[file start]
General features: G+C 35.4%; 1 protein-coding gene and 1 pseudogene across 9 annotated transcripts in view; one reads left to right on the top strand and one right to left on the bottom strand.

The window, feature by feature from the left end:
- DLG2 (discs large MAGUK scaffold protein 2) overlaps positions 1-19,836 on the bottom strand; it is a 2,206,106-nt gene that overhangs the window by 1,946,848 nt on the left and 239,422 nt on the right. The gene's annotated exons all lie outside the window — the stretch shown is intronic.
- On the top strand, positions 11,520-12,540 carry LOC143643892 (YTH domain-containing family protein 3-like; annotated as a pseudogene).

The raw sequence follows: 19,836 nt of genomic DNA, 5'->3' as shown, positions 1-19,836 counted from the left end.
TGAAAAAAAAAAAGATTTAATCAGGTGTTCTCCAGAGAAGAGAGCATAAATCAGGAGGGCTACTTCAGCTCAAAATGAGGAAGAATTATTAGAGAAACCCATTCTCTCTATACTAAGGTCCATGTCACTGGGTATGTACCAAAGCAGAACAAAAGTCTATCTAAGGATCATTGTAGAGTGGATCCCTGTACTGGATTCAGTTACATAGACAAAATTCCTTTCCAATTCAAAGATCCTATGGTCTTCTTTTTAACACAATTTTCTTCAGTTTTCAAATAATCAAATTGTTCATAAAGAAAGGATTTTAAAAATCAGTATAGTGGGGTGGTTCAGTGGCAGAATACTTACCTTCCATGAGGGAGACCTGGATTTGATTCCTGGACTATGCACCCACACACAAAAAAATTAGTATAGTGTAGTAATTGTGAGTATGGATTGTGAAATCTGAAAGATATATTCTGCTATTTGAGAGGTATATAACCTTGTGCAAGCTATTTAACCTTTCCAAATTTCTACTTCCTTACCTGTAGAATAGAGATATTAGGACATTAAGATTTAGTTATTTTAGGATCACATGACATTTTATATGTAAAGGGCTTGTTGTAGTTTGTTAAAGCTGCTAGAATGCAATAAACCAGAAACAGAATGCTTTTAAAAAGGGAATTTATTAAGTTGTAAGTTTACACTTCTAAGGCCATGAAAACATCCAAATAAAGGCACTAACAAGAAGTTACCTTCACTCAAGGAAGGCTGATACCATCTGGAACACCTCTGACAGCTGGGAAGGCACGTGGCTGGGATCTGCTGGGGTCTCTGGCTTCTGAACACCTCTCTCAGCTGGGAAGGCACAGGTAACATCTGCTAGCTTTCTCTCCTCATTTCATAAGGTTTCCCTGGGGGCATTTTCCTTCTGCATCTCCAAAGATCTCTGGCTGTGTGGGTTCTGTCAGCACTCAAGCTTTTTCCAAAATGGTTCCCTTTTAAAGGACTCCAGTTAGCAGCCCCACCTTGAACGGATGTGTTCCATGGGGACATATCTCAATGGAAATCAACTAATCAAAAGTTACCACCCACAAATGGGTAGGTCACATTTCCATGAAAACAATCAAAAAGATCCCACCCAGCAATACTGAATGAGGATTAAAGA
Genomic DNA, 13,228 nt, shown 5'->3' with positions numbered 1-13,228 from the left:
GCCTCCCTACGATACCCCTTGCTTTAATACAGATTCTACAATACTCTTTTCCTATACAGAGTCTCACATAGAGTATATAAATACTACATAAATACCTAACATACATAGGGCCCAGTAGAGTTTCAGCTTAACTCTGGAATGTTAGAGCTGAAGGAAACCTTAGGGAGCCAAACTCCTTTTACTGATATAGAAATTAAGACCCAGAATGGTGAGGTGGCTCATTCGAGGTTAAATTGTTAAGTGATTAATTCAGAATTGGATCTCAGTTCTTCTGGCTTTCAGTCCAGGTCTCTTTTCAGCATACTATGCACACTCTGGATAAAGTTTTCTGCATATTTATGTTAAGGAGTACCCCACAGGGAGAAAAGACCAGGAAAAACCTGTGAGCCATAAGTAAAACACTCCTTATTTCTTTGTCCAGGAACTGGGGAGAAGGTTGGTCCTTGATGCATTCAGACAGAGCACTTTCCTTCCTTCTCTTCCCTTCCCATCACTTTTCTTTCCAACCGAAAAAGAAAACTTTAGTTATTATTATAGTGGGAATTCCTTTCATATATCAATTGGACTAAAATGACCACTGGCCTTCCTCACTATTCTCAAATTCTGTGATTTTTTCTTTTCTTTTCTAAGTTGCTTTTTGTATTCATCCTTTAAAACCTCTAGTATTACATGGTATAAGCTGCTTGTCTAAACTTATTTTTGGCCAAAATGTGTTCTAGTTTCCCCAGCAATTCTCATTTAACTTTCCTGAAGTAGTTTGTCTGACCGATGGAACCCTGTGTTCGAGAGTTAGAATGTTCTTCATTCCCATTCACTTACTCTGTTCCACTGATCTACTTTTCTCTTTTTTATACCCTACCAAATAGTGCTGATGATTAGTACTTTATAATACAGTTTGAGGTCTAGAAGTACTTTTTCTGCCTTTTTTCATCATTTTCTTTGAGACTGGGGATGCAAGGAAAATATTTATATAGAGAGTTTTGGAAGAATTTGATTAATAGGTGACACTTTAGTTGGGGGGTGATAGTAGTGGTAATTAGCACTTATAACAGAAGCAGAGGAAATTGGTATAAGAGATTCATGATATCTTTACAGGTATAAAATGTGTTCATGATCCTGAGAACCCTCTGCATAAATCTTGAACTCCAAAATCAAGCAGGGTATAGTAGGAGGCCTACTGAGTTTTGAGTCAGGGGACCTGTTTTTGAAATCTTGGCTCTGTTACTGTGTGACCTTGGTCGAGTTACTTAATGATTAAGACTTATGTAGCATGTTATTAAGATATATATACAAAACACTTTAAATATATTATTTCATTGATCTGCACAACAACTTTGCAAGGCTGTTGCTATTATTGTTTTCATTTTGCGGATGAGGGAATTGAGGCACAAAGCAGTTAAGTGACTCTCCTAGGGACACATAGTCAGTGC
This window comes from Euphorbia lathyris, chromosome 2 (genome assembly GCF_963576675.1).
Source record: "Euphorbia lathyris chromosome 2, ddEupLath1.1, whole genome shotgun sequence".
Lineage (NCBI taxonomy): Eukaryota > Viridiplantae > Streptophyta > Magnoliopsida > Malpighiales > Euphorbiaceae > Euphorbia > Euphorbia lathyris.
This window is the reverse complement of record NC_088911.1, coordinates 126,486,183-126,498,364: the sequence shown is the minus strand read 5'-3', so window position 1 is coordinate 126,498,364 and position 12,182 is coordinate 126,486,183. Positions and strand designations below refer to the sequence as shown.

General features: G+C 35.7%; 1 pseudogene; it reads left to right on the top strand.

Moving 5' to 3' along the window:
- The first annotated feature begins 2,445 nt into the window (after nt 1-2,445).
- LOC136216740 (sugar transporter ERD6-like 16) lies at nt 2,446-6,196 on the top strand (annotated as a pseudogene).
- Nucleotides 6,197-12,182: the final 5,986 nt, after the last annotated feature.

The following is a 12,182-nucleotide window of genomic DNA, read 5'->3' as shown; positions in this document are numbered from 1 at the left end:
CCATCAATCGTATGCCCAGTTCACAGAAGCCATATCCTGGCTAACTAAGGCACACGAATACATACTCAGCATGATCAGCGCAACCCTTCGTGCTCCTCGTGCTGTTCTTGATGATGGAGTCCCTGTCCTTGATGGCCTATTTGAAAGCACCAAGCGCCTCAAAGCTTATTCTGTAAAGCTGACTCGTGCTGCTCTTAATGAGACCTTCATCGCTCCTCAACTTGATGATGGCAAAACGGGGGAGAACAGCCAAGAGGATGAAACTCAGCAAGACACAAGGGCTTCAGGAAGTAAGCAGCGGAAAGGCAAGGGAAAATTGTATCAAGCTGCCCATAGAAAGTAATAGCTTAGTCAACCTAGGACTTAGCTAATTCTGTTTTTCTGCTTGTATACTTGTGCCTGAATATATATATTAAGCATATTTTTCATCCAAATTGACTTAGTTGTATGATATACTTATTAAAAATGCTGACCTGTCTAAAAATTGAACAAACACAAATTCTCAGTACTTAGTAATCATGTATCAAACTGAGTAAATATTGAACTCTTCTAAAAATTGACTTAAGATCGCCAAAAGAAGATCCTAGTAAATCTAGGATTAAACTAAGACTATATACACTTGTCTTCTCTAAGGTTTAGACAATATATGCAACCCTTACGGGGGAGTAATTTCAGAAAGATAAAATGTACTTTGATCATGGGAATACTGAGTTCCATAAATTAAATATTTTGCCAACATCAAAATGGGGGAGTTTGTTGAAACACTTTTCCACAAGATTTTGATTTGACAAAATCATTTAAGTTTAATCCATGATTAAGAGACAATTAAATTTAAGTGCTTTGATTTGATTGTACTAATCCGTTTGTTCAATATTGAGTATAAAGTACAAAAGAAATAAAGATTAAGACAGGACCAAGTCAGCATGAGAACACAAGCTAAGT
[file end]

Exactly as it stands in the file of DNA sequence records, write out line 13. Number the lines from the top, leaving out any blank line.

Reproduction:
General features: G+C 35.7%; 1 pseudogene; it reads left to right on the top strand.